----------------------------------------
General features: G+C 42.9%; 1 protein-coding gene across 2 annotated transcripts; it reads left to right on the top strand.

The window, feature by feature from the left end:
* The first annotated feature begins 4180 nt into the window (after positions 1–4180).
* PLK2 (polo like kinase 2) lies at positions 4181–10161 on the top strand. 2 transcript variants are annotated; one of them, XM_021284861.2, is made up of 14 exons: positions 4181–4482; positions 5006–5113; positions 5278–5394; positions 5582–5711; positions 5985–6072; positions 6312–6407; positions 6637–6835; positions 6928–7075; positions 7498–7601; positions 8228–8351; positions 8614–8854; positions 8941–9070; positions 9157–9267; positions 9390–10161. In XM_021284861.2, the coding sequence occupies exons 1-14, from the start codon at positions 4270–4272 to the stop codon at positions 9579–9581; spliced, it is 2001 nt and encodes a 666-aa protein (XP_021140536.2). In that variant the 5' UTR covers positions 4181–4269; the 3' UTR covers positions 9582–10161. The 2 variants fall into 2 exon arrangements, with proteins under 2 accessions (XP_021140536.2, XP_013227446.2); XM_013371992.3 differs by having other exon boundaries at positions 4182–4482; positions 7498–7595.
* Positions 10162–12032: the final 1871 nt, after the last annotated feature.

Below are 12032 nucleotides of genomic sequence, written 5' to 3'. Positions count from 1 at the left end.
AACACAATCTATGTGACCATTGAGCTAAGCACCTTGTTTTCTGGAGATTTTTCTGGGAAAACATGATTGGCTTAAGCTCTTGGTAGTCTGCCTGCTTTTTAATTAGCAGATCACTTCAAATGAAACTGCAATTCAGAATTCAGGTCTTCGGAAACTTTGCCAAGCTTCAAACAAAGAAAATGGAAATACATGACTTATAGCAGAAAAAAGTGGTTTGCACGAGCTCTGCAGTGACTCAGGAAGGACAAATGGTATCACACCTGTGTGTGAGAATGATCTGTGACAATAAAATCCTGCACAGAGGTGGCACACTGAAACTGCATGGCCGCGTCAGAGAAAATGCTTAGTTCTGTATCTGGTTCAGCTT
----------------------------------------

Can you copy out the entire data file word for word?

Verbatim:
General features: G+C 42.9%; 1 protein-coding gene across 2 annotated transcripts; it reads left to right on the top strand.

The window, feature by feature from the left end:
* The first annotated feature begins 4180 nt into the window (after positions 1–4180).
* PLK2 (polo like kinase 2) lies at positions 4181–10161 on the top strand. 2 transcript variants are annotated; one of them, XM_021284861.2, is made up of 14 exons: positions 4181–4482; positions 5006–5113; positions 5278–5394; positions 5582–5711; positions 5985–6072; positions 6312–6407; positions 6637–6835; positions 6928–7075; positions 7498–7601; positions 8228–8351; positions 8614–8854; positions 8941–9070; positions 9157–9267; positions 9390–10161. In XM_021284861.2, the coding sequence occupies exons 1-14, from the start codon at positions 4270–4272 to the stop codon at positions 9579–9581; spliced, it is 2001 nt and encodes a 666-aa protein (XP_021140536.2). In that variant the 5' UTR covers positions 4181–4269; the 3' UTR covers positions 9582–10161. The 2 variants fall into 2 exon arrangements, with proteins under 2 accessions (XP_021140536.2, XP_013227446.2); XM_013371992.3 differs by having other exon boundaries at positions 4182–4482; positions 7498–7595.
* Positions 10162–12032: the final 1871 nt, after the last annotated feature.

Below are 12032 nucleotides of genomic sequence, written 5' to 3'. Positions count from 1 at the left end.
AACACAATCTATGTGACCATTGAGCTAAGCACCTTGTTTTCTGGAGATTTTTCTGGGAAAACATGATTGGCTTAAGCTCTTGGTAGTCTGCCTGCTTTTTAATTAGCAGATCACTTCAAATGAAACTGCAATTCAGAATTCAGGTCTTCGGAAACTTTGCCAAGCTTCAAACAAAGAAAATGGAAATACATGACTTATAGCAGAAAAAAGTGGTTTGCACGAGCTCTGCAGTGACTCAGGAAGGACAAATGGTATCACACCTGTGTGTGAGAATGATCTGTGACAATAAAATCCTGCACAGAGGTGGCACACTGAAACTGCATGGCCGCGTCAGAGAAAATGCTTAGTTCTGTATCTGGTTCAGCTT